Sunday, April 09, 2006

Economic Growth AND Rising Foreclosures?

by Osman Parvez


Scratching your head about the foreclosure situation in Colorado? How is it that a state with such low unemployment, strong growth, and reasonable cost of living also has one of the highest foreclosure rates in the nation?

Rob Reuteman, business editor of the Rocky Mountain News gets it right with an editorial from this weekend. The situation is driven by a proliferation of dodgy mortgages and unreputable lenders. Although pending legislation may soon create much needed changes, Colorado is currently one of only two states that doesn't regulate mortgage brokers (Alaska is the other). It's also on the FBI's list of Hot Spots for mortgage fraud.

This isn't just a problem for buyers who get in over their heads. If you're a seller, exercise caution when you see an offer with a "pre-approval letter" from an unknown lender. Read the terms of the letter carefully and at a minimum, have you agent dig up some information about the firm. You may be excited to have an offer that's close to your asking price, but the last thing you want to do is take the property off the market when there are signs the buyer won't be able to qualify for the loan. Consider countering with an earlier lender approval date.

If you are the buyer, your agent should provide you with a list of good lenders (we generally refer our clients to three or four). Your CPA, attorney, or local real estate investment group like the Boulder County Real Estate Investors or the Colorado Association of Real Estate Investors can also be a good source of referrals.

Oh, and if what the mortgage broker says it sounds too good to be true? It probably is.

According to the FBI, the following are common mortgage fraud techniques.

    • Backward Applications: After identifying a property to purchase, a borrower customizes his/her income to meet the loan criteria.
    • Air Loans: These are non-existent property loans where there is usually no collateral. An example would be where a broker invents borrowers and properties, establishes accounts for payments and maintains custodial accounts for escrows. They may set up an office with a bank of telephones, each one used as the employer, appraiser, credit agency, etc. for verification purposes.
    • Silent Seconds: The buyer of a property borrows the down payment from the seller through the issuance of a non-disclosed second mortgage. The primary lender believes the borrower has invested his own money in the down payment, when in fact, it is borrowed. The second mortgage may not be recorded to further conceal its status from the primary lender.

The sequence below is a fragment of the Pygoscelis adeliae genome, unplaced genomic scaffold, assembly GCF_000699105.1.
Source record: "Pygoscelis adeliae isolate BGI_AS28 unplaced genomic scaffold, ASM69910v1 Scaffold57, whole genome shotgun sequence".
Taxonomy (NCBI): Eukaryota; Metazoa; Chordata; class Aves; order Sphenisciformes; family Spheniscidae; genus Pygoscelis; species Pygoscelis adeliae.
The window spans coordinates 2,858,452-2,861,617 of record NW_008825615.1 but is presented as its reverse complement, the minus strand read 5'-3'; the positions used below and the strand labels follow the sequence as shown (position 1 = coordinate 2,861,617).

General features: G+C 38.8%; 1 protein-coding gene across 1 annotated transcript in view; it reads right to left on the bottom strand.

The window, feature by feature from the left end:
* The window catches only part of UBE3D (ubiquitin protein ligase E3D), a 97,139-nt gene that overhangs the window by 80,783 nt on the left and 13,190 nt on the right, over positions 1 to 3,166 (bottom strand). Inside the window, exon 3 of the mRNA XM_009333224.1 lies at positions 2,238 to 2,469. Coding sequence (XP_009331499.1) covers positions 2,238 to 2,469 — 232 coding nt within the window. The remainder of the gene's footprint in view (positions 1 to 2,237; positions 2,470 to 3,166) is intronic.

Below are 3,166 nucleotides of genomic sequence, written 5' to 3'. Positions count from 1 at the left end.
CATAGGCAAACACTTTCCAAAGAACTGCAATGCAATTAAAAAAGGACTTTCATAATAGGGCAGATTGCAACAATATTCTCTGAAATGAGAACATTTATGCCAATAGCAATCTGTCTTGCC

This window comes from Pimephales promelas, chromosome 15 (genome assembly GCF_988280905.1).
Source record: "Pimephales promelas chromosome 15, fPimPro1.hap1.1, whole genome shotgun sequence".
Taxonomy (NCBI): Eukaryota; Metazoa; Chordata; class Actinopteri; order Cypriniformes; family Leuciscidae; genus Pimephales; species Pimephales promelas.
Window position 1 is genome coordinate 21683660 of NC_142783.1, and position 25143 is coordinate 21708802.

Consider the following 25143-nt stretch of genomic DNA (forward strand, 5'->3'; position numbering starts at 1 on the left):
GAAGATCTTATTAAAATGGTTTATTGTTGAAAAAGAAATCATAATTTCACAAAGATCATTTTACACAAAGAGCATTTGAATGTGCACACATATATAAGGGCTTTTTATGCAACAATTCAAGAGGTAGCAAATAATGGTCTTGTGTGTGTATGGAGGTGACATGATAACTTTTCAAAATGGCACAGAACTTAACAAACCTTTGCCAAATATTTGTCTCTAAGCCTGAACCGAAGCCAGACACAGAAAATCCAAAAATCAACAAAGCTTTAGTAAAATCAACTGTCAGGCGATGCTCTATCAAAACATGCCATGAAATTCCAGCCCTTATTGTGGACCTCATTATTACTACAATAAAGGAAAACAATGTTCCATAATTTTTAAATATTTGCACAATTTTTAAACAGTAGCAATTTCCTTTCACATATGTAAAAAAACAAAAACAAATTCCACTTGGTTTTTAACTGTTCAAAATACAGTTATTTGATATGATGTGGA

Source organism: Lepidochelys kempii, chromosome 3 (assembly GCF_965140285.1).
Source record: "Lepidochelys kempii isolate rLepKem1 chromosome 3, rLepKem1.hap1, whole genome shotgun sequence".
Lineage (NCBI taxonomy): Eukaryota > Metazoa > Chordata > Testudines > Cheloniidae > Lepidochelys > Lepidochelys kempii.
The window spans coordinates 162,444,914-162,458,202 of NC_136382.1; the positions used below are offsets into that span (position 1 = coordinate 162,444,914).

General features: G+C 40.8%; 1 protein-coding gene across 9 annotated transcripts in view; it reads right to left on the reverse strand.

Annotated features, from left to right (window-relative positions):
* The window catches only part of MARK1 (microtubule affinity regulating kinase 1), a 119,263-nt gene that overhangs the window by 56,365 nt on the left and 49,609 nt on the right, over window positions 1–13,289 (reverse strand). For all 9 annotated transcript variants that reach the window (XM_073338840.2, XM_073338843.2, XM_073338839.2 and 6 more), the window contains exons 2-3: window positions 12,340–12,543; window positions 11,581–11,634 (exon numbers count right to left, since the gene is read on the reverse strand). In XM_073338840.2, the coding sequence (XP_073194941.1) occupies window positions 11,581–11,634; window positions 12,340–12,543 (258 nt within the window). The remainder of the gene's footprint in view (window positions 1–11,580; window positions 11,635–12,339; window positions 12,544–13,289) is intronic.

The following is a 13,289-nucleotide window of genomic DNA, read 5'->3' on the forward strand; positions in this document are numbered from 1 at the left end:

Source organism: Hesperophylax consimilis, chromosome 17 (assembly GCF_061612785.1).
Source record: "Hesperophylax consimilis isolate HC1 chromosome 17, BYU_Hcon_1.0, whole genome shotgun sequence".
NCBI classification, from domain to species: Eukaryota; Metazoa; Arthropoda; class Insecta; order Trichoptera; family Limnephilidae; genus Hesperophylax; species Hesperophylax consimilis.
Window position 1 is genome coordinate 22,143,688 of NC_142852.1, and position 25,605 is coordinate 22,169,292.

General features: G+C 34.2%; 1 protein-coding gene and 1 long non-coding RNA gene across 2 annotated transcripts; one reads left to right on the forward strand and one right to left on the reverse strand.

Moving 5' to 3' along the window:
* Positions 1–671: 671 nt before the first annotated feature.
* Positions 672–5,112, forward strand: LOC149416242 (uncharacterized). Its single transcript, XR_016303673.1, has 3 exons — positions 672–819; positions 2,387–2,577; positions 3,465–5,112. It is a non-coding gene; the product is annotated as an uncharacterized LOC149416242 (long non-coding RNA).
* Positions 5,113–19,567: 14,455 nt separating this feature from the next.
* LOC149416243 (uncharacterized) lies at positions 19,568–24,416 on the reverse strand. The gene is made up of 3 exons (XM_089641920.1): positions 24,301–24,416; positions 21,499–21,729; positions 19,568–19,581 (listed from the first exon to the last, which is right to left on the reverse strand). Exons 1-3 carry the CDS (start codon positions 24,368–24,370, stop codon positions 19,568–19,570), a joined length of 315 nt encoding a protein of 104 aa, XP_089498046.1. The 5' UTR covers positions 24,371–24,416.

• Nominee Loans: The identity of the borrower is concealed through the use of a nominee who allows the borrower to use the nominee's name and credit history to apply for a loan.
    • Property Flips: Property is purchased, falsely appraised at a higher value, and then quickly sold. What makes property flipping illegal is that the appraisal information is fraudulent. The schemes typically involve fraudulent appraisals, doctored loan documents, and inflation of the buyer’s income.
    • Foreclosure schemes: The subject identifies homeowners who are at risk of defaulting on loans or whose houses are already in foreclosure. Subjects mislead the homeowners into believing that they can save their homes in exchange for a transfer of the deed and up-front fees. The subject profits from these schemes by re-mortgaging the property or pocketing the fees paid by the homeowner.
    • Equity Skimming: An investor may use a straw buyer, false income documents, and false credit reports to obtain a mortgage loan in the straw buyer's name. Subsequent to closing, the straw buyer signs the property over to the investor in a quit claim deed which relinquishes all rights to the property and provides no guaranty to title. The investor does not make any mortgage payments and rents the property until foreclosure takes place several months later.


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The ideas and strategies described in this blog are the opinion of the writer and subject to business, economic, and competitive uncertainties.   We strongly recommend conducting rigorous due diligence and obtaining professional advice before buying or selling real estate. 

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